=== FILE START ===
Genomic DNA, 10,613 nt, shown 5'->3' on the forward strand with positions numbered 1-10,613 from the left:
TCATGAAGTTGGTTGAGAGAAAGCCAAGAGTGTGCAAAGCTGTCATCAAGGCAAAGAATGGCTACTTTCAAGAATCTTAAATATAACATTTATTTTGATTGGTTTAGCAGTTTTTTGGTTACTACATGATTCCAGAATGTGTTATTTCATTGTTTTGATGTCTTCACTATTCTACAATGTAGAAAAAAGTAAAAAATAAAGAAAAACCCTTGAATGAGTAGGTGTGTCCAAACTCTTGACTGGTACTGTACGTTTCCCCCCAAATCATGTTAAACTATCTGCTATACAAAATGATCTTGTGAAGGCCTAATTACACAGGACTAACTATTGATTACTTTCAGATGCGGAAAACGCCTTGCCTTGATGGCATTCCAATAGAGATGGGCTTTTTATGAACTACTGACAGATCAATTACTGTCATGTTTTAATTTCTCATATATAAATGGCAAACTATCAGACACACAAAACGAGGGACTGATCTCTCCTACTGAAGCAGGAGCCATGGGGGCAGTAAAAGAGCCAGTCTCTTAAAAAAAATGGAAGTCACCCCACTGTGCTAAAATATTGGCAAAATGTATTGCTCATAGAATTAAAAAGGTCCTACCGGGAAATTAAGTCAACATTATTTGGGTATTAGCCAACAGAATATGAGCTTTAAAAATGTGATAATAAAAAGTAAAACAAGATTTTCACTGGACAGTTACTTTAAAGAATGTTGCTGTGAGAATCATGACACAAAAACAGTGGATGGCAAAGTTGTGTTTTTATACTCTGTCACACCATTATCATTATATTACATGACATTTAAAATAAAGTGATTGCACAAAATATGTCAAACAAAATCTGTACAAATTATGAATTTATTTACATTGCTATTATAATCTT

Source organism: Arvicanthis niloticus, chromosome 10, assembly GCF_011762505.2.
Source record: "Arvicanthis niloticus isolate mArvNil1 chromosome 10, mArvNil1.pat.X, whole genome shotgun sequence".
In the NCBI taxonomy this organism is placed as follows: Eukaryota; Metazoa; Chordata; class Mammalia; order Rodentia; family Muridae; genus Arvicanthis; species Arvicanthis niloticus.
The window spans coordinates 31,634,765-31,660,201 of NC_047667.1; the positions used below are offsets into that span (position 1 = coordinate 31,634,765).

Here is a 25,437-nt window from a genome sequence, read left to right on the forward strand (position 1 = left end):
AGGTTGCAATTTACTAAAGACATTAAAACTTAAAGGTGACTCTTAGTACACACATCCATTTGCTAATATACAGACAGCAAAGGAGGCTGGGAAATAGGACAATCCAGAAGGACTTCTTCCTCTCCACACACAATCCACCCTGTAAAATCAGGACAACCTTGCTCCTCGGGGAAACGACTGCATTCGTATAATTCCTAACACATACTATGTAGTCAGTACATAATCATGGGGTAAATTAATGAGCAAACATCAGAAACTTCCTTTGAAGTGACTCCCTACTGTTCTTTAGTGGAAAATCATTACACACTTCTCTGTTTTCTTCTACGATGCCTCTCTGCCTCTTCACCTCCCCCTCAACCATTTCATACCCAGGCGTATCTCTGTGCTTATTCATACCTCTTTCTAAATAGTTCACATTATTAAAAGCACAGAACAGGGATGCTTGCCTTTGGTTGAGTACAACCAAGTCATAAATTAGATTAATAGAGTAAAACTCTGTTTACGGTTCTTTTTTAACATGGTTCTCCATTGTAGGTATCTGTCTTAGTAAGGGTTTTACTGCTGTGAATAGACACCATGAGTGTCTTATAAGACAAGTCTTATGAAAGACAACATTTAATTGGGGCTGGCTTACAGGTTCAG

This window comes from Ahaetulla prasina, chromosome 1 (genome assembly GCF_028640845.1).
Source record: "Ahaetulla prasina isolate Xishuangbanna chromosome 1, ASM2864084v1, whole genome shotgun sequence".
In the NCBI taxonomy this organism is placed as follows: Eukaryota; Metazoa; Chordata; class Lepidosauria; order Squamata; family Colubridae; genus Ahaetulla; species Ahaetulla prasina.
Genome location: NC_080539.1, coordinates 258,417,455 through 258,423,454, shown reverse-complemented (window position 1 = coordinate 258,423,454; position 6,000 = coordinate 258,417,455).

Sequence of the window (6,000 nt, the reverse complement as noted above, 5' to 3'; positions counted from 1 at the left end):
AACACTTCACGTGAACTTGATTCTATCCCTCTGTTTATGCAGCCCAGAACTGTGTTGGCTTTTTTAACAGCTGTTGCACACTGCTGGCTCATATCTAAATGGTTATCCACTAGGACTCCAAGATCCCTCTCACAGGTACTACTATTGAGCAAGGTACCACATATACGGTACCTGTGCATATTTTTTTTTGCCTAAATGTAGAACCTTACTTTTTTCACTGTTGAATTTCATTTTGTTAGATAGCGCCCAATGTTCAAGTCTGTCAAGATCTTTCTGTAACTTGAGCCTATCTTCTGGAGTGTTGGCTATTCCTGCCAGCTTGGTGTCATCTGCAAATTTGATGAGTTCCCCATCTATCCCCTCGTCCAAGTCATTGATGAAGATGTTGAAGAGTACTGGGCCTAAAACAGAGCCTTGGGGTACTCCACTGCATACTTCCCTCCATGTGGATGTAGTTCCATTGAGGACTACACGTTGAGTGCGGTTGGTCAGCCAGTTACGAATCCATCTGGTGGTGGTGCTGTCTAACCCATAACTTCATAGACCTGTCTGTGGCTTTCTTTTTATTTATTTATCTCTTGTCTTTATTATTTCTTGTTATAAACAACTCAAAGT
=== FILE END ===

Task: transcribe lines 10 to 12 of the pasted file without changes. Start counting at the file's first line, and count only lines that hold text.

Source record: "Ahaetulla prasina isolate Xishuangbanna chromosome 1, ASM2864084v1, whole genome shotgun sequence".
In the NCBI taxonomy this organism is placed as follows: Eukaryota; Metazoa; Chordata; class Lepidosauria; order Squamata; family Colubridae; genus Ahaetulla; species Ahaetulla prasina.
Genome location: NC_080539.1, coordinates 258,417,455 through 258,423,454, shown reverse-complemented (window position 1 = coordinate 258,423,454; position 6,000 = coordinate 258,417,455).